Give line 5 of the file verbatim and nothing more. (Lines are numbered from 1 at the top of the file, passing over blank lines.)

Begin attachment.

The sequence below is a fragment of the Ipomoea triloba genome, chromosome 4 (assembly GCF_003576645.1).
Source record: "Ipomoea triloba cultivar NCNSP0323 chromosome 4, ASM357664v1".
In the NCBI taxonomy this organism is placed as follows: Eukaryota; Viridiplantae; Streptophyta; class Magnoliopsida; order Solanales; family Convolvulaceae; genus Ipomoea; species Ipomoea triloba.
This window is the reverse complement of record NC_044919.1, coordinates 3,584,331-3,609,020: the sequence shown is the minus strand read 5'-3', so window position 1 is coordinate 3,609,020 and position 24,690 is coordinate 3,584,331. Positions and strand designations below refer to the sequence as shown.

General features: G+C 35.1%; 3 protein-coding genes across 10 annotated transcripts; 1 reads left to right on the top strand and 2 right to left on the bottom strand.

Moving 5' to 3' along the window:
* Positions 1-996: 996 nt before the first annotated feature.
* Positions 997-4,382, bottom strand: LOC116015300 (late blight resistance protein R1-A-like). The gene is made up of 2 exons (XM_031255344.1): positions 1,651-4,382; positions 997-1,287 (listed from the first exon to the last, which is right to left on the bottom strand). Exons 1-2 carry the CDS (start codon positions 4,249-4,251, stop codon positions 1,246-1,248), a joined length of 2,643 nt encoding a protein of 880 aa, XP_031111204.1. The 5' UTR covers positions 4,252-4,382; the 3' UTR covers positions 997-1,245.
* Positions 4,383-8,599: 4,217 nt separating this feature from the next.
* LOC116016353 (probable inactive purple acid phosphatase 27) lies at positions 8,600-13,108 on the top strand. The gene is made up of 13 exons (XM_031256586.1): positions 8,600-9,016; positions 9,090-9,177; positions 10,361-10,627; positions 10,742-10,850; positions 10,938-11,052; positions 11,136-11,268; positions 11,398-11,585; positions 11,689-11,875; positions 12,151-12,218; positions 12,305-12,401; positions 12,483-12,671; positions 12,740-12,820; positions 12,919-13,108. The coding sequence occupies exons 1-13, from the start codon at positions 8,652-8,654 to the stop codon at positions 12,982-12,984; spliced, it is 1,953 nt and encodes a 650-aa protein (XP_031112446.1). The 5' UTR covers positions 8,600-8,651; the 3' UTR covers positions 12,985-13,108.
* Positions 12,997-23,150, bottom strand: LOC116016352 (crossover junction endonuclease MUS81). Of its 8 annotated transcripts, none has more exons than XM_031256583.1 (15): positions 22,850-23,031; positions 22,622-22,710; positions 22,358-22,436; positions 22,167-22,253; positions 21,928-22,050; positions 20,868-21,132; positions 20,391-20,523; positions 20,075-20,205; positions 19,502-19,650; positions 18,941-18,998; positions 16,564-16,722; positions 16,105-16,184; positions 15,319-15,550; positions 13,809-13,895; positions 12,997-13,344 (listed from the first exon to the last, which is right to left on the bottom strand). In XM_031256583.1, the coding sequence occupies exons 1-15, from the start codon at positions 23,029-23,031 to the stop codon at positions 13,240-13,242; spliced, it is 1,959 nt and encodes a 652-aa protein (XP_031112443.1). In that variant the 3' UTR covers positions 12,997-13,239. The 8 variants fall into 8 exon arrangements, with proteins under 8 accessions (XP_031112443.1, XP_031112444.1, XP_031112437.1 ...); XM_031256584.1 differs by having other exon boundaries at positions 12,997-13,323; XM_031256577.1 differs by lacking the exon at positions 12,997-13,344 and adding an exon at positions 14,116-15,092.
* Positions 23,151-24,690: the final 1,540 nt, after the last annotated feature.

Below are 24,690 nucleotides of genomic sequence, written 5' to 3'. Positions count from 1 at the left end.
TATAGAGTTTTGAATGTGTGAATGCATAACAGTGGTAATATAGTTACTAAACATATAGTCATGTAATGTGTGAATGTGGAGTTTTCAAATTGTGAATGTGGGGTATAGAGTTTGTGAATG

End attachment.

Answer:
General features: G+C 35.1%; 3 protein-coding genes across 10 annotated transcripts; 1 reads left to right on the top strand and 2 right to left on the bottom strand.